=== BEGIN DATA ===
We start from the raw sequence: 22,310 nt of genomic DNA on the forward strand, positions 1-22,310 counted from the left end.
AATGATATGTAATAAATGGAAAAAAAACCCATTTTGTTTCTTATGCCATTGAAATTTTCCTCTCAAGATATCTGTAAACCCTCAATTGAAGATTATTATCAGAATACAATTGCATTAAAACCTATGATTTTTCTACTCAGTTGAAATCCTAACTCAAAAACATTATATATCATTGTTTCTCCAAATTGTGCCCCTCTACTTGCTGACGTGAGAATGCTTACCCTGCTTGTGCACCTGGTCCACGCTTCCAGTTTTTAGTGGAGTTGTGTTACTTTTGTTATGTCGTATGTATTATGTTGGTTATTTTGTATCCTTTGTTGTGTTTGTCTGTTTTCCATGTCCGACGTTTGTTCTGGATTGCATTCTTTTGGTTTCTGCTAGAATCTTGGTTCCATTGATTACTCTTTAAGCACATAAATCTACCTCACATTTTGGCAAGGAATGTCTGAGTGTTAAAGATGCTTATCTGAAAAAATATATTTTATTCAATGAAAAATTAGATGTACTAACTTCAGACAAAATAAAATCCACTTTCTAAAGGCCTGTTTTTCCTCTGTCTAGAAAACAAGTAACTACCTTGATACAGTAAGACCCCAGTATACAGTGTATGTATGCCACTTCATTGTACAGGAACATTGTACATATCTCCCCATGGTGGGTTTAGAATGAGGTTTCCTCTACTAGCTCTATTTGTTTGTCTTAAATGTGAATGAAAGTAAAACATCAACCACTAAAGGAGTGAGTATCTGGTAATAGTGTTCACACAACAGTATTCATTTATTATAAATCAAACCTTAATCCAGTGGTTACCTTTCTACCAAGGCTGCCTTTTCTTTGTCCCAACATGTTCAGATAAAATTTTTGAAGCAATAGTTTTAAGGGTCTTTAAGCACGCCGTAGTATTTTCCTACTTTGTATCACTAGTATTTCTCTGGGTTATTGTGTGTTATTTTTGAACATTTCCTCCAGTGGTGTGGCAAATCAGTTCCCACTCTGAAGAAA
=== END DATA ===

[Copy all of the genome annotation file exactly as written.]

We start from the raw sequence: 22,310 nt of genomic DNA on the forward strand, positions 1-22,310 counted from the left end.
AATGATATGTAATAAATGGAAAAAAAACCCATTTTGTTTCTTATGCCATTGAAATTTTCCTCTCAAGATATCTGTAAACCCTCAATTGAAGATTATTATCAGAATACAATTGCATTAAAACCTATGATTTTTCTACTCAGTTGAAATCCTAACTCAAAAACATTATATATCATTGTTTCTCCAAATTGTGCCCCTCTACTTGCTGACGTGAGAATGCTTACCCTGCTTGTGCACCTGGTCCACGCTTCCAGTTTTTAGTGGAGTTGTGTTACTTTTGTTATGTCGTATGTATTATGTTGGTTATTTTGTATCCTTTGTTGTGTTTGTCTGTTTTCCATGTCCGACGTTTGTTCTGGATTGCATTCTTTTGGTTTCTGCTAGAATCTTGGTTCCATTGATTACTCTTTAAGCACATAAATCTACCTCACATTTTGGCAAGGAATGTCTGAGTGTTAAAGATGCTTATCTGAAAAAATATATTTTATTCAATGAAAAATTAGATGTACTAACTTCAGACAAAATAAAATCCACTTTCTAAAGGCCTGTTTTTCCTCTGTCTAGAAAACAAGTAACTACCTTGATACAGTAAGACCCCAGTATACAGTGTATGTATGCCACTTCATTGTACAGGAACATTGTACATATCTCCCCATGGTGGGTTTAGAATGAGGTTTCCTCTACTAGCTCTATTTGTTTGTCTTAAATGTGAATGAAAGTAAAACATCAACCACTAAAGGAGTGAGTATCTGGTAATAGTGTTCACACAACAGTATTCATTTATTATAAATCAAACCTTAATCCAGTGGTTACCTTTCTACCAAGGCTGCCTTTTCTTTGTCCCAACATGTTCAGATAAAATTTTTGAAGCAATAGTTTTAAGGGTCTTTAAGCACGCCGTAGTATTTTCCTACTTTGTATCACTAGTATTTCTCTGGGTTATTGTGTGTTATTTTTGAACATTTCCTCCAGTGGTGTGGCAAATCAGTTCCCACTCTGAAGAAA